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  • Other income

    You may earn or receive income from other sources, you also need to declare these amounts as income in your tax return.

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    Compensation and insurance payments

    You must declare payments you receive for lost salary or wages under an income protection, sickness or accident insurance policy or workers compensation scheme.

    You may receive a compensation payment, if you've made a personal injury claim and either:

    • you agree to a settlement
    • a court order is made in your favour.

    You may receive this in the form of a lump sum payment, structural (periodic) payments or both. Such payments are tax-free, if certain conditions are met. For more information, see Structured settlements – examples.

    Don't include payments made to you under an income protection, sickness or accident insurance policy, where the premiums are deductible and the payments replace your income if:

    • tax has been withheld
    • you already included these payments in your tax return.

    As the policyholder, you must check whether tax has been withheld from payments made to you under an income protection, sickness or accident insurance policy.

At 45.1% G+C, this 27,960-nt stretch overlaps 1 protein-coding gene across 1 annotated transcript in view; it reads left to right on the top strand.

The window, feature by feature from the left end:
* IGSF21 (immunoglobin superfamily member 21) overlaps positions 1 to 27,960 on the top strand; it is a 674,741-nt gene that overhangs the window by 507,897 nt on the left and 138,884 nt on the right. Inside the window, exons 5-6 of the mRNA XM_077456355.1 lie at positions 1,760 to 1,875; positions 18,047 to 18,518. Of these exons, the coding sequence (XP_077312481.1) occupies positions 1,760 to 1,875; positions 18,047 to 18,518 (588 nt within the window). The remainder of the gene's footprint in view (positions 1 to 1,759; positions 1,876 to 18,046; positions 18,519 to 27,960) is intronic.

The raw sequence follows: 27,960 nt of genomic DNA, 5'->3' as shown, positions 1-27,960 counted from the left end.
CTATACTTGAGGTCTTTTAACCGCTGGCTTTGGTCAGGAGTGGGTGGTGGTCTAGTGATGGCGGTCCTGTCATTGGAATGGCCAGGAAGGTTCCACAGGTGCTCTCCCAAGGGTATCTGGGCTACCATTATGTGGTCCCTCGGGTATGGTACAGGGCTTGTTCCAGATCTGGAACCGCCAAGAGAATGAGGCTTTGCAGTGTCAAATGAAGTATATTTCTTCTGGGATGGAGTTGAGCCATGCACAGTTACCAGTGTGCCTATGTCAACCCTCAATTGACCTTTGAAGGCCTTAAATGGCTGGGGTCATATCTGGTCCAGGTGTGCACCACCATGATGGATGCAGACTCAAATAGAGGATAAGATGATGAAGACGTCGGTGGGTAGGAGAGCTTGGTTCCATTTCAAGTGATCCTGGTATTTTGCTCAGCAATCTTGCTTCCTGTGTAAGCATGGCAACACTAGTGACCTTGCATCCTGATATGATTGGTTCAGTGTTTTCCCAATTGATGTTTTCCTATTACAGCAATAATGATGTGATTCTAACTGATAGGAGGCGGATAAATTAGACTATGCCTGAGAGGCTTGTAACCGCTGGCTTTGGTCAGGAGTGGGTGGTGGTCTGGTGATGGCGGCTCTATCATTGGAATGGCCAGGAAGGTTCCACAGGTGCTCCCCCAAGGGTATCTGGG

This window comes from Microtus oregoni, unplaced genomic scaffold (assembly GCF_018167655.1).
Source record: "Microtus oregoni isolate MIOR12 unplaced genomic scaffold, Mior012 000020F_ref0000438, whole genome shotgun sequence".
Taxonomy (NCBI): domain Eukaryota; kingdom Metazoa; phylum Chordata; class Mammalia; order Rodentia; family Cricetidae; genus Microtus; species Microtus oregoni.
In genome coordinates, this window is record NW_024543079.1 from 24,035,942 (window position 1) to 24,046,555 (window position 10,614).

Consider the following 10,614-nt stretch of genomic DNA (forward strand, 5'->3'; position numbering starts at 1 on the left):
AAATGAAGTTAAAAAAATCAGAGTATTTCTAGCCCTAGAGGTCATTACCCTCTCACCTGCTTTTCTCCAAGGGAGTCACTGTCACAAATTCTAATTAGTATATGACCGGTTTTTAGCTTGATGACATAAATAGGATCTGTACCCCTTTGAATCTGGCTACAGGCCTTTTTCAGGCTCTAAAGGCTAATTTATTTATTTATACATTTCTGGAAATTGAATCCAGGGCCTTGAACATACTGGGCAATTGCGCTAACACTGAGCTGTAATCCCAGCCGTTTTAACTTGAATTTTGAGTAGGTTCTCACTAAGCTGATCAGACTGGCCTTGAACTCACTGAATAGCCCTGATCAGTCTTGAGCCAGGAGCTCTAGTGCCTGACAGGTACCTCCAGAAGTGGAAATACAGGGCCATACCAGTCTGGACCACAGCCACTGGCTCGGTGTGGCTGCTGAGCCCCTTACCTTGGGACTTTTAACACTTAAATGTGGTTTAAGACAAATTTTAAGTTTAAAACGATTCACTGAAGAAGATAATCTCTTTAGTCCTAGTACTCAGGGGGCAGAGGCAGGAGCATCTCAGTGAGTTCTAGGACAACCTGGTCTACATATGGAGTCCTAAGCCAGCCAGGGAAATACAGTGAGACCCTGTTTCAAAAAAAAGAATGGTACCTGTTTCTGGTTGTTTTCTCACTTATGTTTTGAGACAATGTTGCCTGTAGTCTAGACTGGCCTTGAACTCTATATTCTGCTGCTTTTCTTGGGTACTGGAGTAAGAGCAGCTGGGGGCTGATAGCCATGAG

Tax is not withheld from payments the insurer pays directly to the owner of a relevant policy. If tax has not already been withheld, you will need to declare these payments as 'other income' in your tax return.

    Prizes and awards

    You must declare in your tax return the value of any prizes or benefits you receive from a prize draw or lottery run by your:

    • bank
    • building society
    • credit union
    • investment body.

    Prizes may include cash, low-interest or interest-free loans, holidays or cars.

    However, you don't need to declare prizes won in ordinary lotteries such as lotto draws and raffles.

    If you win prizes as a game show contestant, you only declare prizes you win if you receive regular appearance fees or game-show winnings.

    If you sell or otherwise dispose of an asset that was a prize from a lottery, you must declare any capital gains you make in your tax return.

    Income from rendering personal services

    You must include amounts you receive for providing personal services outside of employment or in a non-business capacity. Include these amounts as income in your tax return. For example, working in the sharing economy may produce assessable income.

    Other amounts may also be assessable income. For example, recurring or one-off grants received from a government under a contract to provide your services over a given period.

    The income is assessable in the year you receive them.

    ATO interest – remissions or recoupments

    You must declare as income in your tax return any amount of interest we impose if both of the following apply:

    Last modified: 02 Jun 2022QC 31968